You can find all the previous posts about Vedic Mathematics below:

Introduction to Vedic Mathematics

A Spectacular Illustration of Vedic Mathematics

10's Complements

Multiplication Part 1

Multiplication Part 2

Multiplication Part 3

Multiplication Part 4

Multiplication Part 5

Multiplication Special Case 1

Multiplication Special Case 2

Multiplication Special Case 3

Vertically And Crosswise I

Vertically And Crosswise II

Squaring, Cubing, Etc.

Subtraction

Division By The Nikhilam Method I

Division By The Nikhilam Method II

Division By The Nikhilam Method III

Division By The Paravartya Method

Digital Roots

Straight Division I

Straight Division II

Vinculums

Many of the divisibility rules mentioned in this lesson will already be familiar to many people. They are recounted here just for the sake of completeness. But some are obscure and are not taught in schools even though they are well-known in Vedic Mathematics. We will not have the time and space to derive the divisibility rules using Vedic Mathematics techniques in this lesson, but we will cover that in subsequent lessons. In this lesson, we will simply recount some of the rules and how they are applied.

Divisibility rule for 2

All even numbers are divisible by 2. Thus, any number ending in 0, 2, 4, 6 or 8 is divisible by 2. Another way to express this is that if the last digit is divisible by 2, then the number itself is divisible by 2.

If the number is divisible by 2, the remainder of division by 2 is 0. If it is not divisible by 2, the remainder will be 1.

Thus, 12, 4398750, 473874, 93876, and 43758 are all divisible by 2. 329, 9877, 633, 93721, and 76235 are all not divisible by 2, and they all produce a remainder of 1 when divided by 2.

Divisibility rule for 3

If the digital root of the number is divisible by 3, then the number is divisible by 3. We have dealt with how to find the digital root of a number in this earlier lesson. Testing for divisibility is an important application of digital roots.

The remainder obtained by dividing the digital root of the number by 3 is the same as the remainder that would be obtained by dividing the original number by 3.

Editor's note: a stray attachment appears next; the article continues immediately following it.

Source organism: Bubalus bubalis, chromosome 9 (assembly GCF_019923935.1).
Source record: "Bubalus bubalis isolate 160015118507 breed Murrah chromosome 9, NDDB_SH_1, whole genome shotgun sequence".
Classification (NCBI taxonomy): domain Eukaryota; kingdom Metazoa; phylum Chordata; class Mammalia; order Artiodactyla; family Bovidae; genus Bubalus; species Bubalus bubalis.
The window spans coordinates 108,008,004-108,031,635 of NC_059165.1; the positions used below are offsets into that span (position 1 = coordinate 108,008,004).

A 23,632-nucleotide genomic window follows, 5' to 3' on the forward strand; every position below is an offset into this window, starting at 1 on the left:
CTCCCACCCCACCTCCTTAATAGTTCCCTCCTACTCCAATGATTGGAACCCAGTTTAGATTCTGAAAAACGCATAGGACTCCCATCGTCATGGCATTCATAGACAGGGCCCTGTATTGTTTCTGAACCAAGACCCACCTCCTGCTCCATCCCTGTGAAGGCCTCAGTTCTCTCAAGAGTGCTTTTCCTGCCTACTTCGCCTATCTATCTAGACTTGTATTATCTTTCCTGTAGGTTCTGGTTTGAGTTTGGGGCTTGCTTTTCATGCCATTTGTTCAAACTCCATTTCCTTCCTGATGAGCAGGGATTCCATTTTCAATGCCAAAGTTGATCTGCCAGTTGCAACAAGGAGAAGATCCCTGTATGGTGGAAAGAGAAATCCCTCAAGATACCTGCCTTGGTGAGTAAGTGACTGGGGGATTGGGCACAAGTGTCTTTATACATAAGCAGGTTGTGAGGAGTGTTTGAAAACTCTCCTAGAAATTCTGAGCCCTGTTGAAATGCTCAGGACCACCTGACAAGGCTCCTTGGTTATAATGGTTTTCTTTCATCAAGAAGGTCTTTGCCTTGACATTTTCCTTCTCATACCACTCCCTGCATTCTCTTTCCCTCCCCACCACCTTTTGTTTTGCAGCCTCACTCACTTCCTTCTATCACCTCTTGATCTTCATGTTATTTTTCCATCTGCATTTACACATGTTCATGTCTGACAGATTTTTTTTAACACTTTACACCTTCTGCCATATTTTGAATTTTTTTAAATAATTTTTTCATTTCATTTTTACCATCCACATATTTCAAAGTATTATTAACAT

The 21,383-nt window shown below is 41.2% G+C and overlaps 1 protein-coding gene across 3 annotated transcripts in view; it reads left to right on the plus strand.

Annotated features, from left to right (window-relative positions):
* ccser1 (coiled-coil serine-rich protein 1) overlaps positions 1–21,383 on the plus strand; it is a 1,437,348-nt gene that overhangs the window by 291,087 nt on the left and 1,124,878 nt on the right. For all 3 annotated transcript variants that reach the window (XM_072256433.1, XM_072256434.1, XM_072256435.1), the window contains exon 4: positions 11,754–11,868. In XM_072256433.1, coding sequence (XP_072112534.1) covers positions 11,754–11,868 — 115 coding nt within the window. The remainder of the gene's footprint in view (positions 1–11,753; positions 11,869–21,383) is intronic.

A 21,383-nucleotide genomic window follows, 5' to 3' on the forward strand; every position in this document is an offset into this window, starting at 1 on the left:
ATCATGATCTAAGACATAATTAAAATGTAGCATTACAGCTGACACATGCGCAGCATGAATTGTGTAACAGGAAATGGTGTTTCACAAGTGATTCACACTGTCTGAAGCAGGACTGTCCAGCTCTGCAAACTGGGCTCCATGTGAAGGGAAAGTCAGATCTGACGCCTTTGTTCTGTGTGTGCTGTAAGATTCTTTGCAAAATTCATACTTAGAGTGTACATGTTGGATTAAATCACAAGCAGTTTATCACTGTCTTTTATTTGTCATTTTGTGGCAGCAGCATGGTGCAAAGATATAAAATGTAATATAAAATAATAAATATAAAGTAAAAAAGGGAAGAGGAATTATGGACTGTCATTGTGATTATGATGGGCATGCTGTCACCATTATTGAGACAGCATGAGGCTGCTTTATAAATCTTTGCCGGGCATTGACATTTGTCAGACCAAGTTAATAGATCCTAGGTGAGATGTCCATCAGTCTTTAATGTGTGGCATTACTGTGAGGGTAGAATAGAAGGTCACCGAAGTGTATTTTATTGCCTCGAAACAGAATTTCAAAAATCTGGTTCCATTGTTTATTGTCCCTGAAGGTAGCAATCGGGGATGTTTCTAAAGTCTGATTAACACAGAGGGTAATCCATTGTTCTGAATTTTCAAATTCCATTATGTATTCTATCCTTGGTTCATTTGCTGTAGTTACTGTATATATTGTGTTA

699, 3204, 398475, and 326649 are all divisible by 3. 38782, 677584 and 759391 produce a remainder of 1 when divided by 3. 837038, 984335, and 33263 produce a remainder of 2 when divided by 3.

Divisibility rule for 4

There are two rules that can be used to determine divisibility of a number by 4. Both the rules use just the last two digits of the number.

The first rule is that if the last two digits of the number are divisible by 4, the original number is divisible by 4. This rule is easy to check against when the last two digits are small and their divisibility by 4 is easy to verify.

The second rule is that if the sum of the last digit and twice the next-to-last digit is divisible by 4, then the original number is divisible by 4. This rule is easier to check against when the last two digits are large and checking for their direct divisibility by 4 becomes more difficult.

439812, 4332, 858804, etc. are easy to verify as being divisible by 4 using the first rule. 876592, 437656 and 345784 produce 2 + 9x2 = 20, 6 + 5x2 = 16, and 4 + 8x2 = 20 as the answer when the second rule is applied. Thus these numbers are also divisible by 4.

The remainder obtained by dividing the last two digits of the number by 4 is the same as the remainder that would be obtained by dividing the original number by 4.

Similarly, the remainder obtained by dividing the sum of the last number and twice the next-to-last number by 4 is the same as the remainder that would be obtained by dividing the original number by 4.

33875, 49985 and 9222 produce remainders of 3, 1 and 2 respectively when divided by 4.

Divisibility rule for 5

Any number that ends in 0 or 5 is divisible by 5. The remainder from dividing a number by 5 is the same as the remainder one would obtain by dividing the last digit by 5.

This is just the last digit itself, or the last digit - 5 in cases where the last digit is greater than 5.

Thus, 987390, 27685, 38740, etc. are all divisible by 5. 32768, 45874, 34981 and 38437 produce remainders of 3, 4, 1 and 2 respectively when divided by 5.

Divisibility rule for 6

6 is the product of 2 co-prime factors, 2 and 3, that each have their own divisibility rules. The rule for division by 6 is therefore a combination of the divisibility rules of these two factors: if a number is divisible by both 2 and 3, then it is divisible by 6.

Thus, 32874, 46944, 945834, etc., are all divisible by 6.

The remainder of division of a number by 6 is a function of the remainder of division of that number by both 2 and 3. The table below shows how the remainder of division by 6 can be computed when the remainders after division by 2 and 3 are known:

Remainder after . . . Remainder after . . . . . Remainder after

Division by 2 . . . . Division by 3 . . . . . . Division by 6

0 . . . . . . . . . . 0 . . . . . . . . . . . . 0

0 . . . . . . . . . . 1 . . . . . . . . . . . . 4

0 . . . . . . . . . . 2 . . . . . . . . . . . . 2

1 . . . . . . . . . . 0 . . . . . . . . . . . . 3

1 . . . . . . . . . . 1 . . . . . . . . . . . . 1

1 . . . . . . . . . . 2 . . . . . . . . . . . . 5

Note that the first line of the table above is divisibility rule itself: if the remainders are zero after division by 2 and 3, then the number is divisible by 6 with a remainder of 0.